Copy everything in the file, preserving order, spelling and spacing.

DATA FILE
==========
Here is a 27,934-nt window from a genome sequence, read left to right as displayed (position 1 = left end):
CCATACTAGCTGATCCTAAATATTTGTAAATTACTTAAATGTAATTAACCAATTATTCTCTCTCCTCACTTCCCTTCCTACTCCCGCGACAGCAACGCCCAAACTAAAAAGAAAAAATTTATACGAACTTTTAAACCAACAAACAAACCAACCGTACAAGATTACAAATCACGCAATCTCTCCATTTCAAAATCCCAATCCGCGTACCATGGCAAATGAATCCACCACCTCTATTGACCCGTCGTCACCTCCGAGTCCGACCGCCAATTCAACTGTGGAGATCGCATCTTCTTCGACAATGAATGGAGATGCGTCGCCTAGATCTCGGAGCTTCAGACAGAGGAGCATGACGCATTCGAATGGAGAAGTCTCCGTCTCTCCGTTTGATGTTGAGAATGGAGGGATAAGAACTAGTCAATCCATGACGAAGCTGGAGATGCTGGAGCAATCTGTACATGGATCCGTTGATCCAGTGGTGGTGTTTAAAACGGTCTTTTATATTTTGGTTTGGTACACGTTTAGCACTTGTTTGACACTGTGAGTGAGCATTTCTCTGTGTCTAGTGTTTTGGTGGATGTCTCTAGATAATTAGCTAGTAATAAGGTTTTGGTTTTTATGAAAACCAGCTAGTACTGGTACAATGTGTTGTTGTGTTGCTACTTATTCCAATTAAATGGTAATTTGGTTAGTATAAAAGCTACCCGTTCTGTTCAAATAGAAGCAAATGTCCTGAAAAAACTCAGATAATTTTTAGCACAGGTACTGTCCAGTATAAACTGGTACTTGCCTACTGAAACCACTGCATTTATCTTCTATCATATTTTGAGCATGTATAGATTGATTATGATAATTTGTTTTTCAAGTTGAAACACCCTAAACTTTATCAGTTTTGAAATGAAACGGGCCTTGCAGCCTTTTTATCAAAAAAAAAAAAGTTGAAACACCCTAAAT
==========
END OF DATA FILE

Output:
Here is a 27,934-nt window from a genome sequence, read left to right as displayed (position 1 = left end):
CCATACTAGCTGATCCTAAATATTTGTAAATTACTTAAATGTAATTAACCAATTATTCTCTCTCCTCACTTCCCTTCCTACTCCCGCGACAGCAACGCCCAAACTAAAAAGAAAAAATTTATACGAACTTTTAAACCAACAAACAAACCAACCGTACAAGATTACAAATCACGCAATCTCTCCATTTCAAAATCCCAATCCGCGTACCATGGCAAATGAATCCACCACCTCTATTGACCCGTCGTCACCTCCGAGTCCGACCGCCAATTCAACTGTGGAGATCGCATCTTCTTCGACAATGAATGGAGATGCGTCGCCTAGATCTCGGAGCTTCAGACAGAGGAGCATGACGCATTCGAATGGAGAAGTCTCCGTCTCTCCGTTTGATGTTGAGAATGGAGGGATAAGAACTAGTCAATCCATGACGAAGCTGGAGATGCTGGAGCAATCTGTACATGGATCCGTTGATCCAGTGGTGGTGTTTAAAACGGTCTTTTATATTTTGGTTTGGTACACGTTTAGCACTTGTTTGACACTGTGAGTGAGCATTTCTCTGTGTCTAGTGTTTTGGTGGATGTCTCTAGATAATTAGCTAGTAATAAGGTTTTGGTTTTTATGAAAACCAGCTAGTACTGGTACAATGTGTTGTTGTGTTGCTACTTATTCCAATTAAATGGTAATTTGGTTAGTATAAAAGCTACCCGTTCTGTTCAAATAGAAGCAAATGTCCTGAAAAAACTCAGATAATTTTTAGCACAGGTACTGTCCAGTATAAACTGGTACTTGCCTACTGAAACCACTGCATTTATCTTCTATCATATTTTGAGCATGTATAGATTGATTATGATAATTTGTTTTTCAAGTTGAAACACCCTAAACTTTATCAGTTTTGAAATGAAACGGGCCTTGCAGCCTTTTTATCAAAAAAAAAAAAGTTGAAACACCCTAAAT